Dallas Cowboys

Key Additions: Ezekiel Elliott

Key Departures: Tony Pollard

After Tony Pollard completely flopped as a lead-back, we waited in anticipation to see which RB would be starting on this explosive offense. Would they sign Derrick Henry? Draft Jonathan Brooks? Unfortunately, they settled on reuniting with the calcified husk of Ezekiel Elliott.

Optimists will say he was serviceable for fantasy lineups when Rhamondre Stevenson got hurt last year (courtesy of the RotoViz Game Splits app):

Ezekiel Elliot's 2023 splits with and without Rhamondre Stevenson

But even a cursory look at the numbers above demonstrates the obvious fact that he’s got nothing left as a runner, and his fantasy production came almost entirely from a plethora of dump-off passes. He couldn’t even muster 3 yards per carry as the lead runner towards the end of last season. Zeke was among the league’s worst in yards before contact and evasion percentage.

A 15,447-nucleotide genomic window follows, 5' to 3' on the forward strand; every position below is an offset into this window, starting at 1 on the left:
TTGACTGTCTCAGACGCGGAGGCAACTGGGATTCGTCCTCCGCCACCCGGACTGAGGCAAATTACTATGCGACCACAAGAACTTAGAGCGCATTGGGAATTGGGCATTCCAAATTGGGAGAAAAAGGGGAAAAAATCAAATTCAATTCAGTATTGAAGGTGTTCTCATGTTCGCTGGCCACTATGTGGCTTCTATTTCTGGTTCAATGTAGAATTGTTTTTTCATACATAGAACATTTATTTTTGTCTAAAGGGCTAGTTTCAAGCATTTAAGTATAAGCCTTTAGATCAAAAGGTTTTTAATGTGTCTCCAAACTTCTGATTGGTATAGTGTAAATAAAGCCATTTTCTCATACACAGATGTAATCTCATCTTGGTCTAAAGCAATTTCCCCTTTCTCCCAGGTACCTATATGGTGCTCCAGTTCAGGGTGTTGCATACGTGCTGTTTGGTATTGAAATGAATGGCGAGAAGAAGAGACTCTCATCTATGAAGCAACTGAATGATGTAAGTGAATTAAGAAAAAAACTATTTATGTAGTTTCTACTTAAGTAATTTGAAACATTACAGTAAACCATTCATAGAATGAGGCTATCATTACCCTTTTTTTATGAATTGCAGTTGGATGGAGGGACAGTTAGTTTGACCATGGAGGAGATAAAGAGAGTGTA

Turning 29 this offseason, his only hope is punching in goal-line opportunities on this potent offense and catching more dump-off passes. The Cowboys weren’t exactly peppering their RBs with targets last year (21st in percentage of passes targeting RBs, 14th in total RB targets), and it appears Zeke is going to be splitting time with incumbent Rico Dowdle who was better than him in almost every metric last year:

By not selecting any significant running backs in the draft and not signing any marquee RB free agents, the Cowboys have already told us this offense will continue to run through Dak Prescott and CeeDee Lamb. Despite the opportunity vacuum, don’t be afraid to pass on all Cowboys RBs in fantasy drafts this year.

New York Giants

Key Additions: Devin Singletary, Tyrone Tracy

Key Departures: Saquon Barkley